JK: Drinking a lot of water, I do yoga every single day, taking the time to remember when to say no, acknowledging what my threshold is, and looking at what success means to me. Success isn’t always what we think it is, it’s not about going out and achieving so much stuff you can’t actually enjoy it. Our idea of success can change over the years, so really it’s about what makes you fulfilled. That changes from when you’re young. I sit down every year, every six months, and I’ve done this since I was 19. I write down clearly what I want to manifest in my health, my wellbeing, my friendships, my relationships, my career, my finances. I get very specific and essentially create an ideal scene. I do believe once I created a blueprint for what it is I wanted, when I really took the time to be quiet and having that clear intention, it would come. It would come gracefully because I wasn’t pushing toward something while still trying to figure out what it was. I was actually taking the time to be quiet. You know what it’s like now — people email at all hours, Facebook, Instagram. But it’s not real. It’s an illusion. We can make it real if we choose to utilize it as a way to connect, educate and inform and be with one another.

*TV: You recently started a self-defense program. Does learning to defend yourself make your feel empowered?

JK: The reason why I started setting up the self-defense program is because my family, my child, and my best friend were attacked and almost killed. Everybody thinks it’s not going to happen to them. I would like to say we live in some kind of utopian world, but it’s really not the case. For me, setting up the self-defense program is not about walking through this world with fear, but understanding that when we harness our power inside of ourselves, the way we carry ourselves is naturally going to repel those people that could possibly hurt you and attract those people that should be around you. When you connect with that power, it’s like something turns on inside of you that can never really go back. We’re all trying to tap into that strength inside ourselves, through all the media and all the stuff in the world, they try to pull it away from us, especially if you’re a woman. I think that it’s important for everybody to tap into that strength.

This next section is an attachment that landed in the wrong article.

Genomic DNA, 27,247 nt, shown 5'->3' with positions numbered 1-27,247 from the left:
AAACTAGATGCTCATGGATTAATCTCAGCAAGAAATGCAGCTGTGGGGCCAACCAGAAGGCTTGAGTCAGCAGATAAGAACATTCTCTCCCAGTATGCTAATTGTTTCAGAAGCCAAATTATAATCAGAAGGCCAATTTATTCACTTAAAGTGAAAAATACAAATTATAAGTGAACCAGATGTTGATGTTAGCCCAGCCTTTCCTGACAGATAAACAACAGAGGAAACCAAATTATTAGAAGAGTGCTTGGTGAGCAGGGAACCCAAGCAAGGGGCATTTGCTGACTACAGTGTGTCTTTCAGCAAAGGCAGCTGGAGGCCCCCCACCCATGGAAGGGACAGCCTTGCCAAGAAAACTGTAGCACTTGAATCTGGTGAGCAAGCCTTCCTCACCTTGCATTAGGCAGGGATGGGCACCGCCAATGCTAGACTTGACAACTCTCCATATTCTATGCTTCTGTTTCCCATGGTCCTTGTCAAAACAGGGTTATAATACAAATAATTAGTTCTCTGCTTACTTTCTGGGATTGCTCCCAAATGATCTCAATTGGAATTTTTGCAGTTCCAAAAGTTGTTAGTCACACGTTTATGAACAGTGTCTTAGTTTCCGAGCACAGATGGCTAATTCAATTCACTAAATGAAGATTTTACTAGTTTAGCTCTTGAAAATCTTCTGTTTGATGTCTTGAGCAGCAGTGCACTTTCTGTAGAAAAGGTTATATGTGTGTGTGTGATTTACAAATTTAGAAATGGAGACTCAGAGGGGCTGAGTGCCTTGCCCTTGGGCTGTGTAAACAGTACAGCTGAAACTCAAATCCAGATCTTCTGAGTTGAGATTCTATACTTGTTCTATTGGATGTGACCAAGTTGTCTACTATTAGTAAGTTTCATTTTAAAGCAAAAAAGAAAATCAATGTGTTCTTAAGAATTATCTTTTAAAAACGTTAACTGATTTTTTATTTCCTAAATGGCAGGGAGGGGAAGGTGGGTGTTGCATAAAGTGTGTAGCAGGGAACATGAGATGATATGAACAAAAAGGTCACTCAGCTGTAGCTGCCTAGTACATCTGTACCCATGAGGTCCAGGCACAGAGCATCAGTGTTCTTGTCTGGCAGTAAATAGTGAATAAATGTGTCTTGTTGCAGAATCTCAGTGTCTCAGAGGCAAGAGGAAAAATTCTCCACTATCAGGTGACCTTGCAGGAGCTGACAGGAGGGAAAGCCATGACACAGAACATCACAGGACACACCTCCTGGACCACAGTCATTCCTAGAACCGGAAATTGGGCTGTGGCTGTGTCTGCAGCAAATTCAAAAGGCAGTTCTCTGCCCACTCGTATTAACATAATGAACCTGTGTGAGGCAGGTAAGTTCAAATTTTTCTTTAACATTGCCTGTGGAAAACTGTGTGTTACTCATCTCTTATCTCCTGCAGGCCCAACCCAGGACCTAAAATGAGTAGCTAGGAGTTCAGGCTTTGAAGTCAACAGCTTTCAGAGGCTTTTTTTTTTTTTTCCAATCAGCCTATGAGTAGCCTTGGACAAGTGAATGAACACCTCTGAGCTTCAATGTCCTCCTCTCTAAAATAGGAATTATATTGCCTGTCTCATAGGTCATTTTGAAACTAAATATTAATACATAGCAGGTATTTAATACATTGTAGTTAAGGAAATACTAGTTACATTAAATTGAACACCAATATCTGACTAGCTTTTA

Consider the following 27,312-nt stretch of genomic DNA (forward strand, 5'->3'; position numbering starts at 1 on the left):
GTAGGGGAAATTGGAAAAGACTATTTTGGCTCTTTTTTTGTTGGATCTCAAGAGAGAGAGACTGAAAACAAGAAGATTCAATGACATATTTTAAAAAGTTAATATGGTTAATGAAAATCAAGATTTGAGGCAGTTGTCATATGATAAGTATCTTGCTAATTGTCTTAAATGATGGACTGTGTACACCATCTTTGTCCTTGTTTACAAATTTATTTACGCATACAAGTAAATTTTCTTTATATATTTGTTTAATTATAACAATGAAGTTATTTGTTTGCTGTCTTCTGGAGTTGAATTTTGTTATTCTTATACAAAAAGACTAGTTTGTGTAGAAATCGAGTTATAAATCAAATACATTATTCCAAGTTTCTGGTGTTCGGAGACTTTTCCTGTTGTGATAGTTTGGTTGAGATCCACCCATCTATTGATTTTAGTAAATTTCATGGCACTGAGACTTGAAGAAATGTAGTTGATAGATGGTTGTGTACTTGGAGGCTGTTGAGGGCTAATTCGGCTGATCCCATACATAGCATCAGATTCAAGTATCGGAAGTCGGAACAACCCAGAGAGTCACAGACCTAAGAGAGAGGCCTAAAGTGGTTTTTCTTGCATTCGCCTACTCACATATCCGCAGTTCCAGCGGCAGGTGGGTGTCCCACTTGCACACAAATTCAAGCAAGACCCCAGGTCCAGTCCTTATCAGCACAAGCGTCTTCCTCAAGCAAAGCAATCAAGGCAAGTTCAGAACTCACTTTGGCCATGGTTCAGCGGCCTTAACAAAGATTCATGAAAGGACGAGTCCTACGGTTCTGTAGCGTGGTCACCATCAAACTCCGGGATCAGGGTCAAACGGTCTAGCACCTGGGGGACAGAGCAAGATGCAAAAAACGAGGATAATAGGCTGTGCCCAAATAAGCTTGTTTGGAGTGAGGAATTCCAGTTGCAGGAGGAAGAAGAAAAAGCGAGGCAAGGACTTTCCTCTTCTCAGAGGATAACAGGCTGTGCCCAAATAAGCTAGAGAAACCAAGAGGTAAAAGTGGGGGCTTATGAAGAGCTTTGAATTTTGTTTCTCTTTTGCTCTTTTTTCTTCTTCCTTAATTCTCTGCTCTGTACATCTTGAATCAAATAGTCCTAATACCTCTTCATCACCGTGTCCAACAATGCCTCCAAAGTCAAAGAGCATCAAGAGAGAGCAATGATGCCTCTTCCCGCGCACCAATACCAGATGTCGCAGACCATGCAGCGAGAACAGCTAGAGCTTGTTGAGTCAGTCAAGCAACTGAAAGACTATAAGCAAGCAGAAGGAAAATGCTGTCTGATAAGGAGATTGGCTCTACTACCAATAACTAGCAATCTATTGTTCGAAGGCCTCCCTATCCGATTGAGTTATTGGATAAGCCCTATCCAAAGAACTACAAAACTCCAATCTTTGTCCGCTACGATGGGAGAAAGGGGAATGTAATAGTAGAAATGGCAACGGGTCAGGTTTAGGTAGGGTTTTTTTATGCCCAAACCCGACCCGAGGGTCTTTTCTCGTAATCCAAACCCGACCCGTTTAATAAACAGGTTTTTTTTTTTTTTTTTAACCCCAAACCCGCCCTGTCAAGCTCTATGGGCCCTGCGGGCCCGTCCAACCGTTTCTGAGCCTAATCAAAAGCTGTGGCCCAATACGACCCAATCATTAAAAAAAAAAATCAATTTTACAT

Teen Vogue: Do you have any tips for young people on how to practice self-care and empowerment?

JK: The new generation, they’re growing up in a world with such an influx of information that’s coming at them all the time. When you have this idea that your value is based on your likes and followers and all this bullsh/*t — and it is bullsh/*t — that automatically sets up something way worse than it was when I was growing up. This is a whole different thing and … it’s insatiable. If you’re able to understand that and follow people that inspire you, that lift you up when you’re on social media, you can check your levels. Are you defeated, are you judging yourself, or are you following those people that make you feel like you’re learning something, that have your back and understand you even though they don’t know you? The beautiful thing about having access to all this information is you can start writing down what triggers you and makes you feel happy. There are so many incredible resources now to do that. Kids need to learn to take time and learn that it’s ok to say, ‘no, I have class tomorrow and I have to study, then I have this thing and this thing. I just need time for myself.’ That’s not an easy thing to do, but you learn it. Slowly but surely not being caught up in what people think you should be or look like or act like, but finding your own voice. When you find that voice, and you’ll feel it, when you find that enthusiasm, that allows you to relax because you’re not working in fight or flight anymore, you’re working from a place of truth.